The latest statistics on social security and disability appeals have been published by HM Courts and Tribunals Service (HMCTS) for the period 1 July to 30 September 2011 in a report dated 12 January 2012.

In line with the general findings that the number of tribunals fell compared to previous years, there was a 20% decrease in social security and child support appeals compared to the same period in 2010-11.

The findings show that the numbers of disability living allowance (DLA), employment and support allowance (ESA), and incapacity benefit (IB) appeals have fallen, with ESA and IB appeals decreasing by 32%. The fall is explained in part at paragraph 5, page 10 of the report as a result of large falls in the number of ESA appeals (from 55,000 for the period July to September 2010 to 43,500 for the same period in 2011).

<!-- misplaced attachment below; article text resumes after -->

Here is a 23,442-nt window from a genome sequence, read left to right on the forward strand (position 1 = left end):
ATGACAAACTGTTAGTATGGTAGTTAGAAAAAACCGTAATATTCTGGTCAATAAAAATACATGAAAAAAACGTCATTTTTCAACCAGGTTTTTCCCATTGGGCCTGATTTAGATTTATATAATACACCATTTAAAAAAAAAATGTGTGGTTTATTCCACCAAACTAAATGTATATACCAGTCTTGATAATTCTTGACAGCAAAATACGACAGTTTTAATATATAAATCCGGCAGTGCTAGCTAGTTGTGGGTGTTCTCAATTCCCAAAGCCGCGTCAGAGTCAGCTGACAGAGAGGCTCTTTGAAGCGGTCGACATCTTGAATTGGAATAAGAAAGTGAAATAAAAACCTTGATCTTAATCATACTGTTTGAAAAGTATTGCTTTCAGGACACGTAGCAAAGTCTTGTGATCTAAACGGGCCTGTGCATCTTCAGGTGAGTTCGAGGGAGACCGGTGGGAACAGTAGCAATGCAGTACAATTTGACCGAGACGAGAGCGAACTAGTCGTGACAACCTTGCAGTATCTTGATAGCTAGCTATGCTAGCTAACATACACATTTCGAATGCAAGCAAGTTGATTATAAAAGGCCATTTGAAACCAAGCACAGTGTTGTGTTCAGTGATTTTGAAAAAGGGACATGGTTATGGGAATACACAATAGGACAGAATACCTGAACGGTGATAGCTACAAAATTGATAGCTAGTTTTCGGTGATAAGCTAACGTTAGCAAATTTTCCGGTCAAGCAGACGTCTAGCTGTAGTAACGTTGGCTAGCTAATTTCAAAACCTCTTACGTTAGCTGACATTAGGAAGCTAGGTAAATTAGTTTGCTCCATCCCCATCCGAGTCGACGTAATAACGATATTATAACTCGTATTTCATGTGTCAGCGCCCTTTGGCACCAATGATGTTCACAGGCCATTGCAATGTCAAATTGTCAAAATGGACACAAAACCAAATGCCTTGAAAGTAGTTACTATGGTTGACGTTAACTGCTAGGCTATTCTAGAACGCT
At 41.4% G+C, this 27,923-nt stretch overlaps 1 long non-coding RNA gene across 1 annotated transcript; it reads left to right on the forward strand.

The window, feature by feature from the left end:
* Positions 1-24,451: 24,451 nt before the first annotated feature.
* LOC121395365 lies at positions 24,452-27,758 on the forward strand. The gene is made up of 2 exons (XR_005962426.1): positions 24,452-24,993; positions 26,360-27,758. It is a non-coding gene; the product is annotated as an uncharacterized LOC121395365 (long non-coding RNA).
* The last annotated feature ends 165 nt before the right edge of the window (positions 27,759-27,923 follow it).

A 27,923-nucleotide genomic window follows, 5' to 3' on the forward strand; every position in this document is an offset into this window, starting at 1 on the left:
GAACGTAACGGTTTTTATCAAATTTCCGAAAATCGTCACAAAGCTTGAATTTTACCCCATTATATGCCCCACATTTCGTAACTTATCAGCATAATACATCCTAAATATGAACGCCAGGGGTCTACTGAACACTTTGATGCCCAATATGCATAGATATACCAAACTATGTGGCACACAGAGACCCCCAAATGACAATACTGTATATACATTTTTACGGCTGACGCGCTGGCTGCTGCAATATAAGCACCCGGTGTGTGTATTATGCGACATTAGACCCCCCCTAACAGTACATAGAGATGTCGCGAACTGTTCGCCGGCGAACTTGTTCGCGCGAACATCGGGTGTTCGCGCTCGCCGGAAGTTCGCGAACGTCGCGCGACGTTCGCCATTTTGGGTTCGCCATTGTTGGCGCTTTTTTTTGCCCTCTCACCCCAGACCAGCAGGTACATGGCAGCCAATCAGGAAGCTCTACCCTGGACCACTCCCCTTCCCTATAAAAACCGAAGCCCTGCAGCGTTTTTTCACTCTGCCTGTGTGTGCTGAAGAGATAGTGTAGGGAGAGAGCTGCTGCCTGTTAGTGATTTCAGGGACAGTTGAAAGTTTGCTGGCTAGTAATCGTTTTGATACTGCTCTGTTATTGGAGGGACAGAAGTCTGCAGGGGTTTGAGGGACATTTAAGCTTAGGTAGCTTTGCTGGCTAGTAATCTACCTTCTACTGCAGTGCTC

The length of time claimants are waiting for appeals to be heard can be found on pages 19 to 20 of the report. According to the figures from the Social Security and Child Support (SSCS) administrative service, 75% of appeals were dealt with within 34 weeks.

Decisions in favour of appellants at appeal are more or less consistent for both DLA and ESA appeals, 39% and 38% respectively, as are the percentages for decisions upheld by tribunals. The statistics for outcomes of appeals include withdrawals, but the actual number of withdrawals is not recorded.

Outcomes for all benefit appeals are listed on page 40.

The full report can be found here


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